It is proposed that the pre-cellular stage of biological evolution unraveled within networks of inorganic compartments that harbored a diverse mix of virus-like genetic elements. This stage of evolution might comprise the Last Universal Cellular Ancestor (LUCA) that more appropriately could be denoted Last Universal Cellular Ancestral State (LUCAS). This scenario for the origin of cellular life recapitulates the early ideas of J. B. S. Haldane sketched in his classic 1928 essay. However, unlike in Haldane’s day, there is now considerable support for this scenario from three major lines of comparative-genomic evidence: i) lack of homology between the core components of the DNA replication systems of the two primary lines of descent of cellular life forms, archaea and bacteria, ii) distinct membrane chemistries and lack of homology between the enzymes of lipid biosynthesis in archaea and bacteria, iii) spread of several viral hallmark genes, which encode proteins with key functions in viral replication and morphogenesis, among numerous and extremely diverse groups of viruses, in contrast to their absence in cellular life forms, iv) the extant archaeal and bacterial chromosomes appear to be shaped by accretion of diverse, smaller replicons, suggesting a continuity between the hypothetical, primordial virus stage of life’s evolution and the dynamic prokaryotic world that existed ever since. Under the viral model of pre-cellular evolution, the key components of cells including the replication apparatus, membranes, and molecular complexes involved in membrane transport and translocation originated as components of virus-like entities. The two surviving types of cellular life forms, archaea and bacteria, might have emerged from the LUCAS independently, along with, probably, numerous forms now extinct.
doi:10.1111/j.1749-6632.2009.04992.x
PMCID: PMC3380365  PMID: 19845627
comparative genomics; evolution of cells; evolution of viruses; origin of membranes; viral hallmark genes
5.  Rapidly expanding genetic diversity and host range of the Circoviridae viral family and other Rep encoding small circular ssDNA genomes 
Virus Research  2011;164(1-2):114-121.
The genomes of numerous circoviruses and distantly related circular DNA viruses encoding a rolling circle replication initiator protein (Rep) have been characterized from the tissues of mammals, fish, insects, and plants (geminivirus and nanovirus), human and animal feces, in an algae cell, and in diverse environmental samples. We review the genome organization, phylogenetic relationships and initial prevalence studies of cycloviruses, a proposed new genus in the Circoviridae family. Viral fossil rep sequences were also identified integrated on the chromosomes of mammals, frogs, lancelets, crustaceans, mites, gastropods, roundworms, placozoans, hydrozoans, protozoans, land plants, fungi, algae, and phytoplasma bacterias and their plasmids, reflecting their past host range. An ancient origin for viruses with rep-encoding single stranded small circular genomes, predating the diversification of eukaryotes, is discussed. The cellular hosts and pathogenicity of many recently described rep-containing circular genomes remain to be determined. Future studies of the virome of single cell and multi-cellular eukaryotes are likely to further extend the known diversity and host-range of small rep-containing circular viral genomes.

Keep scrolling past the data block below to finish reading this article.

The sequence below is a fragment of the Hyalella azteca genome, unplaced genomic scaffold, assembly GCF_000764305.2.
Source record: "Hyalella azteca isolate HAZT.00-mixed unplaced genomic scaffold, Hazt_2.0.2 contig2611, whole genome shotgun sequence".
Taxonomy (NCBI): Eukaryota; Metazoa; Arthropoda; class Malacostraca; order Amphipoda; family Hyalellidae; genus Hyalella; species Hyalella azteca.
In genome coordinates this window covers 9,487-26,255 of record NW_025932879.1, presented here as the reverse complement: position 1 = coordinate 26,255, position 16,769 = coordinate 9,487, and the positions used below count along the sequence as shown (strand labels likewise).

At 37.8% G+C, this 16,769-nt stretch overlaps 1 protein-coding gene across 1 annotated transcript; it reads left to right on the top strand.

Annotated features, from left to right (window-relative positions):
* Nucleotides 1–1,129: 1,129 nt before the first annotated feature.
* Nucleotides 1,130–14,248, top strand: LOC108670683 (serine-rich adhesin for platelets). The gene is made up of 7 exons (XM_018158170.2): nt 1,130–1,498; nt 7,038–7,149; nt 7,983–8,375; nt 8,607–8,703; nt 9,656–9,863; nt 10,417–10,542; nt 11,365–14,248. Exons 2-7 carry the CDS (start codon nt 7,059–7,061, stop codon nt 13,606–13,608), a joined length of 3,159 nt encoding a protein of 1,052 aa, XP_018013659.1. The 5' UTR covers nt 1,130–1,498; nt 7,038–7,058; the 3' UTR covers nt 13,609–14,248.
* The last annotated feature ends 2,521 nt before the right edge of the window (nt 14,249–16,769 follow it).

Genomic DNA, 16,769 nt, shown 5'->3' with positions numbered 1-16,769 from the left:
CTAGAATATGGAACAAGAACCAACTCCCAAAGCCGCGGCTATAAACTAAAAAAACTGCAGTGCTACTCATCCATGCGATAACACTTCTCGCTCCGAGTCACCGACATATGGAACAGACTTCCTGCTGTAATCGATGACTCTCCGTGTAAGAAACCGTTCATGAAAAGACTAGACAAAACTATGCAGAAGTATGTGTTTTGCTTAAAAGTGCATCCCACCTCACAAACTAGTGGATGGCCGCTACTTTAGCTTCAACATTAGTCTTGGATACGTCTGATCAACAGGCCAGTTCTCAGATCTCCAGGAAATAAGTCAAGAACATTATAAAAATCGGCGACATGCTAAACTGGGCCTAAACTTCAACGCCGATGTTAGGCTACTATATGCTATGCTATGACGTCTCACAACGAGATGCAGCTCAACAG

doi:10.1016/j.virusres.2011.11.021
PMCID: PMC3289258  PMID: 22155583
circovirus; cyclovirus; Circoviridae; Rep protein; deep sequencing; circular ssDNA genome
6.  What Does Virus Evolution Tell Us about Virus Origins?▿ 
Journal of Virology  2011;85(11):5247-5251.
Despite recent advances in our understanding of diverse aspects of virus evolution, particularly on the epidemiological scale, revealing the ultimate origins of viruses has proven to be a more intractable problem. Herein, I review some current ideas on the evolutionary origins of viruses and assess how well these theories accord with what we know about the evolution of contemporary viruses. I note the growing evidence for the theory that viruses arose before the last universal cellular ancestor (LUCA). This ancient origin theory is supported by the presence of capsid architectures that are conserved among diverse RNA and DNA viruses and by the strongly inverse relationship between genome size and mutation rate across all replication systems, such that pre-LUCA genomes were probably both small and highly error prone and hence RNA virus-like. I also highlight the advances that are needed to come to a better understanding of virus origins, most notably the ability to accurately infer deep evolutionary history from the phylogenetic analysis of conserved protein structures.
doi:10.1128/JVI.02203-10
PMCID: PMC3094976  PMID: 21450811
7.  Two-dimensional gel analysis of rolling circle replication in the presence and absence of bacteriophage T4 primase. 
Nucleic Acids Research  1996;24(11):2166-2175.